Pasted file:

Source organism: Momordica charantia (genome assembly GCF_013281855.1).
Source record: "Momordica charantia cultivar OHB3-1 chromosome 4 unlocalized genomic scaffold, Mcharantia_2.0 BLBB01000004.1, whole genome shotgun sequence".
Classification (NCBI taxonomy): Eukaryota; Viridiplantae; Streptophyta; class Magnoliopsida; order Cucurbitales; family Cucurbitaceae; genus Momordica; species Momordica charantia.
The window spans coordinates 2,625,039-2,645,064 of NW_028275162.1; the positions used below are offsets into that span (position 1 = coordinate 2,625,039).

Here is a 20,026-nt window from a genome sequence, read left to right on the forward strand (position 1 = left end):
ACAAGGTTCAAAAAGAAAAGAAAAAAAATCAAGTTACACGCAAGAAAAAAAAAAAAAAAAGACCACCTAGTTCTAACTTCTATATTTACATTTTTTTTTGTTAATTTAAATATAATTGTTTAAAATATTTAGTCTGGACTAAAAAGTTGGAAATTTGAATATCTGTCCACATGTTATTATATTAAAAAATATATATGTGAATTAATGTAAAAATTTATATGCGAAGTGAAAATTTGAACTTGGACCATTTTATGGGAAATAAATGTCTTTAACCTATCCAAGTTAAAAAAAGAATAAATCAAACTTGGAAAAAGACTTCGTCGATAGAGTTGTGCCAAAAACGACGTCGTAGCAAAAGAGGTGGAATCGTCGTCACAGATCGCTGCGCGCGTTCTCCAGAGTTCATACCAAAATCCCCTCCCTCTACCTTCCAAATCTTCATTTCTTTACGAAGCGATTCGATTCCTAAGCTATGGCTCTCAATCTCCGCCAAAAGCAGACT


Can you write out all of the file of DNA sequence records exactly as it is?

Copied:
Source organism: Momordica charantia (genome assembly GCF_013281855.1).
Source record: "Momordica charantia cultivar OHB3-1 chromosome 4 unlocalized genomic scaffold, Mcharantia_2.0 BLBB01000004.1, whole genome shotgun sequence".
Classification (NCBI taxonomy): Eukaryota; Viridiplantae; Streptophyta; class Magnoliopsida; order Cucurbitales; family Cucurbitaceae; genus Momordica; species Momordica charantia.
The window spans coordinates 2,625,039-2,645,064 of NW_028275162.1; the positions used below are offsets into that span (position 1 = coordinate 2,625,039).

Here is a 20,026-nt window from a genome sequence, read left to right on the forward strand (position 1 = left end):
ACAAGGTTCAAAAAGAAAAGAAAAAAAATCAAGTTACACGCAAGAAAAAAAAAAAAAAAAGACCACCTAGTTCTAACTTCTATATTTACATTTTTTTTTGTTAATTTAAATATAATTGTTTAAAATATTTAGTCTGGACTAAAAAGTTGGAAATTTGAATATCTGTCCACATGTTATTATATTAAAAAATATATATGTGAATTAATGTAAAAATTTATATGCGAAGTGAAAATTTGAACTTGGACCATTTTATGGGAAATAAATGTCTTTAACCTATCCAAGTTAAAAAAAGAATAAATCAAACTTGGAAAAAGACTTCGTCGATAGAGTTGTGCCAAAAACGACGTCGTAGCAAAAGAGGTGGAATCGTCGTCACAGATCGCTGCGCGCGTTCTCCAGAGTTCATACCAAAATCCCCTCCCTCTACCTTCCAAATCTTCATTTCTTTACGAAGCGATTCGATTCCTAAGCTATGGCTCTCAATCTCCGCCAAAAGCAGACT